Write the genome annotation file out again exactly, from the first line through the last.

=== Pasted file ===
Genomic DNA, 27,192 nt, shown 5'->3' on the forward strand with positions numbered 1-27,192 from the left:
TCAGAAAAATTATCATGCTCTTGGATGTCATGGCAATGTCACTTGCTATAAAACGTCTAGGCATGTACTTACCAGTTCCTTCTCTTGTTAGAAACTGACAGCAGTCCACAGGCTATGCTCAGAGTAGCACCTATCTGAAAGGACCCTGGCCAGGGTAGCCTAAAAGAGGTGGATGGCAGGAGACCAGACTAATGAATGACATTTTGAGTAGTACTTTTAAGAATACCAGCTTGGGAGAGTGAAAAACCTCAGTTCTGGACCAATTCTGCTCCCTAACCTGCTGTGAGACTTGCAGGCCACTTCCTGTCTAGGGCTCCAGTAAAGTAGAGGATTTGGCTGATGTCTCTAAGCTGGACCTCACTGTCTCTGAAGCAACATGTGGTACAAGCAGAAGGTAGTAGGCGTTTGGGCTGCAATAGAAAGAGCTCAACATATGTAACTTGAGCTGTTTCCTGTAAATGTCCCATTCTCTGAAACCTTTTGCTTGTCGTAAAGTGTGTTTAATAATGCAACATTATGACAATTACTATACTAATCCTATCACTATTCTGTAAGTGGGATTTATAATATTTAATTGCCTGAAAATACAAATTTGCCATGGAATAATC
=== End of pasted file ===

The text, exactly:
Genomic DNA, 27,192 nt, shown 5'->3' on the forward strand with positions numbered 1-27,192 from the left:
TCAGAAAAATTATCATGCTCTTGGATGTCATGGCAATGTCACTTGCTATAAAACGTCTAGGCATGTACTTACCAGTTCCTTCTCTTGTTAGAAACTGACAGCAGTCCACAGGCTATGCTCAGAGTAGCACCTATCTGAAAGGACCCTGGCCAGGGTAGCCTAAAAGAGGTGGATGGCAGGAGACCAGACTAATGAATGACATTTTGAGTAGTACTTTTAAGAATACCAGCTTGGGAGAGTGAAAAACCTCAGTTCTGGACCAATTCTGCTCCCTAACCTGCTGTGAGACTTGCAGGCCACTTCCTGTCTAGGGCTCCAGTAAAGTAGAGGATTTGGCTGATGTCTCTAAGCTGGACCTCACTGTCTCTGAAGCAACATGTGGTACAAGCAGAAGGTAGTAGGCGTTTGGGCTGCAATAGAAAGAGCTCAACATATGTAACTTGAGCTGTTTCCTGTAAATGTCCCATTCTCTGAAACCTTTTGCTTGTCGTAAAGTGTGTTTAATAATGCAACATTATGACAATTACTATACTAATCCTATCACTATTCTGTAAGTGGGATTTATAATATTTAATTGCCTGAAAATACAAATTTGCCATGGAATAATC